CHICAGO – Positron emission tomography (PET) performed after two cycles of BEACOPP could help identify a subset of advanced-stage Hodgkin lymphoma patients who can receive de-escalated treatment without compromising disease control, results of a phase 3 randomized trial show.
Five-year progression-free survival (PFS) exceeded 85% not only for patients receiving six cycles of escalated BEACOPP (bleomycin, etoposide, doxorubicin, cyclophosphamide, vincristine, procarbazine, and prednisone) but also for patients who were de-escalated to ABVD (doxorubicin, bleomycin, vinblastine, dacarbazine) chemotherapy based on negative PET results, according to the final analysis of the, presented at the annual meeting of the American Society of Clinical Oncology.
“This approach allows us to significantly reduce the treatment-related toxicity in most patients, and provides similar patient outcomes compared to standard BEACOPP escalated treatment,” said, of the University Hospital Le Bocage and Inserm, Dijon, France.
Previous studies have shown that BEACOPP may improve PFS, compared with ABVD, but is more toxic and associated with a higher risk of infertility and myelodysplasia or acute leukemia. Dr. Casasnovas and his colleagues sought to evaluate whether upfront BEACOPP followed by de-escalation to ABVD, when warranted by negative PET results, would improve outcomes without compromising efficacy.
The AHL2011 LYSA study included 823 patients (median age, 30 years; 63% male) with previously untreated advanced classical Hodgkin lymphoma. All patients received PET at baseline, after cycle two of chemotherapy, and again after cycle four.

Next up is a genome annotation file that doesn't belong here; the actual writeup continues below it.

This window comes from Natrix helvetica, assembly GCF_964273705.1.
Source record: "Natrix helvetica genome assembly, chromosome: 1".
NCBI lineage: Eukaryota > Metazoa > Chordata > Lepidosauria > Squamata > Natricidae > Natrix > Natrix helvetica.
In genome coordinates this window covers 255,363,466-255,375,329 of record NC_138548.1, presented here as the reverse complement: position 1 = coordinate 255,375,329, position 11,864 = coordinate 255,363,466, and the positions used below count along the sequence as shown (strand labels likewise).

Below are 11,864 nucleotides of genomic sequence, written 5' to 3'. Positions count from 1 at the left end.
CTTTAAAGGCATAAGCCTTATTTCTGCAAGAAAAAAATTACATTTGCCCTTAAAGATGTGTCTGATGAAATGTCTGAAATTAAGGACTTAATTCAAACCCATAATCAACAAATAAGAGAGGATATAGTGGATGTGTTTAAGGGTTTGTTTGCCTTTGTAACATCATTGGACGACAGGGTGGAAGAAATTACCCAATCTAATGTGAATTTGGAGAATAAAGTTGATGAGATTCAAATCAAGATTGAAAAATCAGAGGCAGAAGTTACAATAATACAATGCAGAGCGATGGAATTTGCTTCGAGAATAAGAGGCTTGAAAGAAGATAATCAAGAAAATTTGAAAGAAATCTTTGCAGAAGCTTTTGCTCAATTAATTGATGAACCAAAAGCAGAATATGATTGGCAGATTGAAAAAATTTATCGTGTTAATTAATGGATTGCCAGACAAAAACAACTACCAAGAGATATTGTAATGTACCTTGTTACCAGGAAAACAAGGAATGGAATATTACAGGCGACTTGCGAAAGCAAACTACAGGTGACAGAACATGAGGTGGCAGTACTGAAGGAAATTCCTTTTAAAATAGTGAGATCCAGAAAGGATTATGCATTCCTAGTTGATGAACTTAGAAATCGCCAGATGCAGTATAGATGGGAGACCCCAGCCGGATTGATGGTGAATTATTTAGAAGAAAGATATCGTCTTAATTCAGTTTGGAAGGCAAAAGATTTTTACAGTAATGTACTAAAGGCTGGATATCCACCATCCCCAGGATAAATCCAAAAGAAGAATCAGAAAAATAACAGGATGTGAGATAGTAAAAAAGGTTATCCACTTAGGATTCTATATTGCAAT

Patients were randomized either to six cycles of escalated BEACOPP, or to an experimental arm in which patients started with BEACOPP but were de-escalated to ABVD if PET results were negative after two or four cycles of treatment.
PET results after cycle two were negative for 87% of patients in the experimental arm, so on an intent-to-treat basis, 84% of them received two cycles of BEACOPP and four cycles of ABVD, Dr. Casasnovas reported.
PFS, with a median follow-up of 50.4 months, was not significantly different for the standard versus the experimental arm (hazard ratio, 1.084; 95% confidence interval, 0.73-1.59; P = .68). Five-year PFS was 85.7% in the experimental treatment de-escalation arm, compared with 86.2% in the standard arm.
Overall survival was likewise similar between arms, with 5-year overall survival exceeding 95% in both groups, Dr. Casasnovas said.
Although there was no significant difference overall in the incidence of adverse events, there was significantly less anemia, febrile neutropenia, thrombocytopenia, and sepsis in the PET-driven de-escalation arm. Overall, 27% of patients in the standard chemotherapy arm experienced at least one serious adverse event, compared with 17% in the PET-driven arm (P less than .002).
The incidence of second primary malignancies was numerically lower in the experimental arm (1.2% vs. 2.4%), though that finding did not reach statistical significance.
On multivariate analysis, interim PET positivity after cycle two was associated with increased risk of disease progression for patients in this study (HR, 3.316). Risk of progression was even higher for patients with PET positivity after four cycles (HR, 12.968), identifying a subset of patients with “particularly poor outcome” who could benefit from development of new treatment options, Dr. Casasnovas said.
Dr. Casasnovas reported financial ties to AbbVie, Bristol-Myers Squibb, Celgene, Gilead Sciences, Janssen, Merck, Roche/Genentech, Sanofi, and Takeda.